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After spending a few nights in Dubai getting situated, we headed off to the cultural epicenter and capital of the UAE, Abu Dhabi.  In general, the Middle Eastern culture is very conservative in their dress and practices.  We are visiting this region during Ramadan, where it is strictly prohibited to eat or drink anything in public from sunrise to sunset, regardless of whether you are a practicing Muslim or not. With temperatures nearing 115F during the day and high 90s in the evening, it’s difficult to spend more than 10 minutes outside, especially under these strict jurisdictions. Even in this heat, most Muslim women are fully dressed in their abayas, hidden from the sight of men and often only leaving their hands and eyes exposed to the public.  Muslims are called to prayer five times a day, all of which are broadcasted from loudspeakers in the minarets of the numerous mosques that fill the cities.  In Abu Dhabi, this call to prayer originates from the city’s largest mosque, the Grand Mosque, where up to 40,000 Muslims can gather at one time, shoulder to shoulder, to pray in unison and community.  We had the opportunity to visit this extravagant mosque, though I was only permitted to enter if dressed in the traditional women’s garb.

Heading out of Abu Dhabi, we were excited to finally leave the bustling cityscapes we had found ourselves in over the past week.  We headed south to Liwa, UAE where we arrived at the edge of the largest sand desert in the world, also known as the Empty Quarter.  The Empty Quarter is an expansive stretch of sand dunes that stretch across the borders of the UAE, Oman, Yemen  and Saudi Arabia.The climate is harsh and unforgiving, with summer temperatures reaching up to 133 F. The landscape had eerie beauty to it –  endless rolling dunes with only the sound of the wind whipping against the sand.  The wind builds in strength as dusk approaches, creating beautiful shadows, colors and textures in the sand that gives an eeriness that is hard to describe.  As dawn nears, the wind dies and the desert is covered in a blanket of silence so that all you can hear is the ringing in your own ears.  We drove for miles exploring the sea of dunes in different  shapes and sizes and somehow found ourselves at the border of Saudi Arabia.  Quickly realizing we had gone too far, we turned around and headed north, out of the desert and back to civilization.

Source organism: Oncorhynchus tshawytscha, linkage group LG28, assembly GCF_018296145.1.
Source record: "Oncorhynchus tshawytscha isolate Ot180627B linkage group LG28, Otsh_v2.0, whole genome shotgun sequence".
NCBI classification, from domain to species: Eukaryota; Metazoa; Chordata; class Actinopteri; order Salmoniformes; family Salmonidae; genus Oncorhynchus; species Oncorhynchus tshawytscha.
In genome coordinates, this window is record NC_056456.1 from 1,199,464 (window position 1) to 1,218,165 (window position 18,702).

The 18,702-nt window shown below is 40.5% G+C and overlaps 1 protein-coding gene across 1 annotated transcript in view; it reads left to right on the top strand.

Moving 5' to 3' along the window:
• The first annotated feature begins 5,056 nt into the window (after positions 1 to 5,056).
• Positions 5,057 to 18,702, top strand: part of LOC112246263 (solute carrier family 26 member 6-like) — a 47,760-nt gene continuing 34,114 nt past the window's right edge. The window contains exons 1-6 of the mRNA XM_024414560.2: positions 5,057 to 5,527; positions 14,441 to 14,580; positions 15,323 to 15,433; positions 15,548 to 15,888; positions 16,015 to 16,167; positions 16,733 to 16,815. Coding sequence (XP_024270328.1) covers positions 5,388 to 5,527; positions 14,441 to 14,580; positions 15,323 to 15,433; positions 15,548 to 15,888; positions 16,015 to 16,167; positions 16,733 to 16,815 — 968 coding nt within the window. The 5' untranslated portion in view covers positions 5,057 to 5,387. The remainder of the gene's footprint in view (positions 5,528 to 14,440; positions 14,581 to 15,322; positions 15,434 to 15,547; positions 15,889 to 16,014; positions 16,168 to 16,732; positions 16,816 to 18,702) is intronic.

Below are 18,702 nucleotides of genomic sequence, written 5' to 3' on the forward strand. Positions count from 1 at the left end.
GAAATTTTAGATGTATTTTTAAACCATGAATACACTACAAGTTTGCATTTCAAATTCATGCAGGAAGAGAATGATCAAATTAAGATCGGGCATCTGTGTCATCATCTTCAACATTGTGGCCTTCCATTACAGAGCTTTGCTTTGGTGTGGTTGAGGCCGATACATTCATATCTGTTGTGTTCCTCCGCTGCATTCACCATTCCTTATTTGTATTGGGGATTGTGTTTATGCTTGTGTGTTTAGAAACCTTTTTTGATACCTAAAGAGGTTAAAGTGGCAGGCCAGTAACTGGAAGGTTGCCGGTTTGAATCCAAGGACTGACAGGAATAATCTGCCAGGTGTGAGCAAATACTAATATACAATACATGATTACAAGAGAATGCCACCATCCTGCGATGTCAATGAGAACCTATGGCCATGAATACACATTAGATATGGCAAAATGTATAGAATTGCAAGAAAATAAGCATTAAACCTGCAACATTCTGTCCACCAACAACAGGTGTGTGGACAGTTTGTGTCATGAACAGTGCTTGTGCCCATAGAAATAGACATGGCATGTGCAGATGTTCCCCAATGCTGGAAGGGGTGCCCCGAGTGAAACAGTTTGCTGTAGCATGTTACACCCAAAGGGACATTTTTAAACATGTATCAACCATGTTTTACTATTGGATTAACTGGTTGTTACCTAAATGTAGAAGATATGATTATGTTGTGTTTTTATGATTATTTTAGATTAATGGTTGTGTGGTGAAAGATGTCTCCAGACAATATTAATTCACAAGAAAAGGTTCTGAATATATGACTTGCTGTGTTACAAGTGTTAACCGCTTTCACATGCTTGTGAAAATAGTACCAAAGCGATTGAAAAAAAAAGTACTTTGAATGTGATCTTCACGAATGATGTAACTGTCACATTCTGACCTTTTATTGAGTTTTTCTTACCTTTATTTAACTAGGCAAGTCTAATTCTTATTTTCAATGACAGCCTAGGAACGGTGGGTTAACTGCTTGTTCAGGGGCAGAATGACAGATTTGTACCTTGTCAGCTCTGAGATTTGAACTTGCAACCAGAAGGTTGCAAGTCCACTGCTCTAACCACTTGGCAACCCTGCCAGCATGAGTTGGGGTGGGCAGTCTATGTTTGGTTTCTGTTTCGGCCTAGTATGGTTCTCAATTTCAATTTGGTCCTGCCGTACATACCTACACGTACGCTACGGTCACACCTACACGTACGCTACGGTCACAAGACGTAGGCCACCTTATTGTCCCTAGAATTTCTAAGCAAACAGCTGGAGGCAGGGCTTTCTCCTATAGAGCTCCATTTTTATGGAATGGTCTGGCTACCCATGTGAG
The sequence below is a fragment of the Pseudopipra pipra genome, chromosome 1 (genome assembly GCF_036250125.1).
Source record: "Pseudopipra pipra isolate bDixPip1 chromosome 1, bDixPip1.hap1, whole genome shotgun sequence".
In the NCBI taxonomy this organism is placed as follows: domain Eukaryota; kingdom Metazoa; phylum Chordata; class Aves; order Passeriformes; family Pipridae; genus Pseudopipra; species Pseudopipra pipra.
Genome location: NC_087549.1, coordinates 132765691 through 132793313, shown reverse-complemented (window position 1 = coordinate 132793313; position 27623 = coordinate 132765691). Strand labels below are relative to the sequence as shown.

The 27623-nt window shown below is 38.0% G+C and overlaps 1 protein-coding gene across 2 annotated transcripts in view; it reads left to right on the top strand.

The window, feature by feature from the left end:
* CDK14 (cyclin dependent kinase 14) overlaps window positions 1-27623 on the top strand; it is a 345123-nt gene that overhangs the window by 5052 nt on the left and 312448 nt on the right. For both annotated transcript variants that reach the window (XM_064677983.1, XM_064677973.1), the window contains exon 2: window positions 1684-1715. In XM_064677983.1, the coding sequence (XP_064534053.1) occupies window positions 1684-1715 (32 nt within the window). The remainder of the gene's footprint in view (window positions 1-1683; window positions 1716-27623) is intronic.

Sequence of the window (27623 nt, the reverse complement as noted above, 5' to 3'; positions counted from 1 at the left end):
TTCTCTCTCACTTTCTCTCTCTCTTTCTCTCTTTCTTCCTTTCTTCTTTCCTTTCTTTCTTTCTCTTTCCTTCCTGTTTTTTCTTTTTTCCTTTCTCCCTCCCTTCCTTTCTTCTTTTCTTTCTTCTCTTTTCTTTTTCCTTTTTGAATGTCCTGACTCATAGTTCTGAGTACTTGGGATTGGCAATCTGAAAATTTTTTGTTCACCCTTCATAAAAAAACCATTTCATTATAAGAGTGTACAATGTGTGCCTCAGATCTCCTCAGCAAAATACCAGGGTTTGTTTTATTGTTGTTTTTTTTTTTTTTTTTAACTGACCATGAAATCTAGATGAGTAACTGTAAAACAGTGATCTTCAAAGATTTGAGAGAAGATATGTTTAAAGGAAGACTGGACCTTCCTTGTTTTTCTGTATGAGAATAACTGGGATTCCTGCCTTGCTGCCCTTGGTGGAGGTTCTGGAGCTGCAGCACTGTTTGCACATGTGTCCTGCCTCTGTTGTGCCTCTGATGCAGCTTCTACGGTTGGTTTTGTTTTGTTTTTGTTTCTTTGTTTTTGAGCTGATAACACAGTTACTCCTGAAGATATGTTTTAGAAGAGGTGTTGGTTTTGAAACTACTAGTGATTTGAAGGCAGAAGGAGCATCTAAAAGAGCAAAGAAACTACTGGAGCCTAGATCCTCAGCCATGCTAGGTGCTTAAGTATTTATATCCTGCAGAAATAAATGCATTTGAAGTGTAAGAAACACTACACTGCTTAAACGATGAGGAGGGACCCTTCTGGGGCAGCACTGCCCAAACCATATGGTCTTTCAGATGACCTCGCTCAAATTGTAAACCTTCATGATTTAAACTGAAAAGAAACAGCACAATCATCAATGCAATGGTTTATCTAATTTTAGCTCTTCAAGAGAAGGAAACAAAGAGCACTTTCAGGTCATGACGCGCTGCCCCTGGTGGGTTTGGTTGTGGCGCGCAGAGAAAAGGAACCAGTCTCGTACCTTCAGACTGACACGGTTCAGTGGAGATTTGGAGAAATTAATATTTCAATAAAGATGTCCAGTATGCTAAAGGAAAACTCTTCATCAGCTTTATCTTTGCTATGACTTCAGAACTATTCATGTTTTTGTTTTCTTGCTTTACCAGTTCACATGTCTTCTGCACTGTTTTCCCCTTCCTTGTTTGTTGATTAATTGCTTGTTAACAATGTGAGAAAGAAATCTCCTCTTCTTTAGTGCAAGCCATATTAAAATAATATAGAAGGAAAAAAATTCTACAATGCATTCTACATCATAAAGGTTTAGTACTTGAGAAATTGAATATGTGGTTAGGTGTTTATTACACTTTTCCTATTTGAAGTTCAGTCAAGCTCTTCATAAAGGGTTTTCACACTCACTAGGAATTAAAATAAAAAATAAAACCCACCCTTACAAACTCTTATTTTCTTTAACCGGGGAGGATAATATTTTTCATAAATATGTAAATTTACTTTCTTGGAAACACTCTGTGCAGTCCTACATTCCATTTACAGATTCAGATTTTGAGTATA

Along the way, we offered a ride to a Pakastani laborer who was heading up north to see his brother on his day off.  Working 10 hour days, 6 days a week as a driver for a large oil company in the desert, Ehraim left his home in Punjab, Pakistan 4 years ago because of the constant bombings and dismal future a life in Punjab had to offer.  He came to the UAE to survive, leaving behind his mother and four sisters.  Ehraim was an open, friendly and humble man who came to the UAE in search of a better life.  His story is similar to another set of brothers we met, who left Pakistan to open up a curtain shop.  It’s amazing to see how much of the local population of the UAE is made up of Pakistani and Indian immigrants looking to secure a brighter future for themselves and their families.  It’s difficult not to think back to our own country and the similarities that can be drawn between ourselves and Mexico…it makes me wonder what untold stories they have…

Emily

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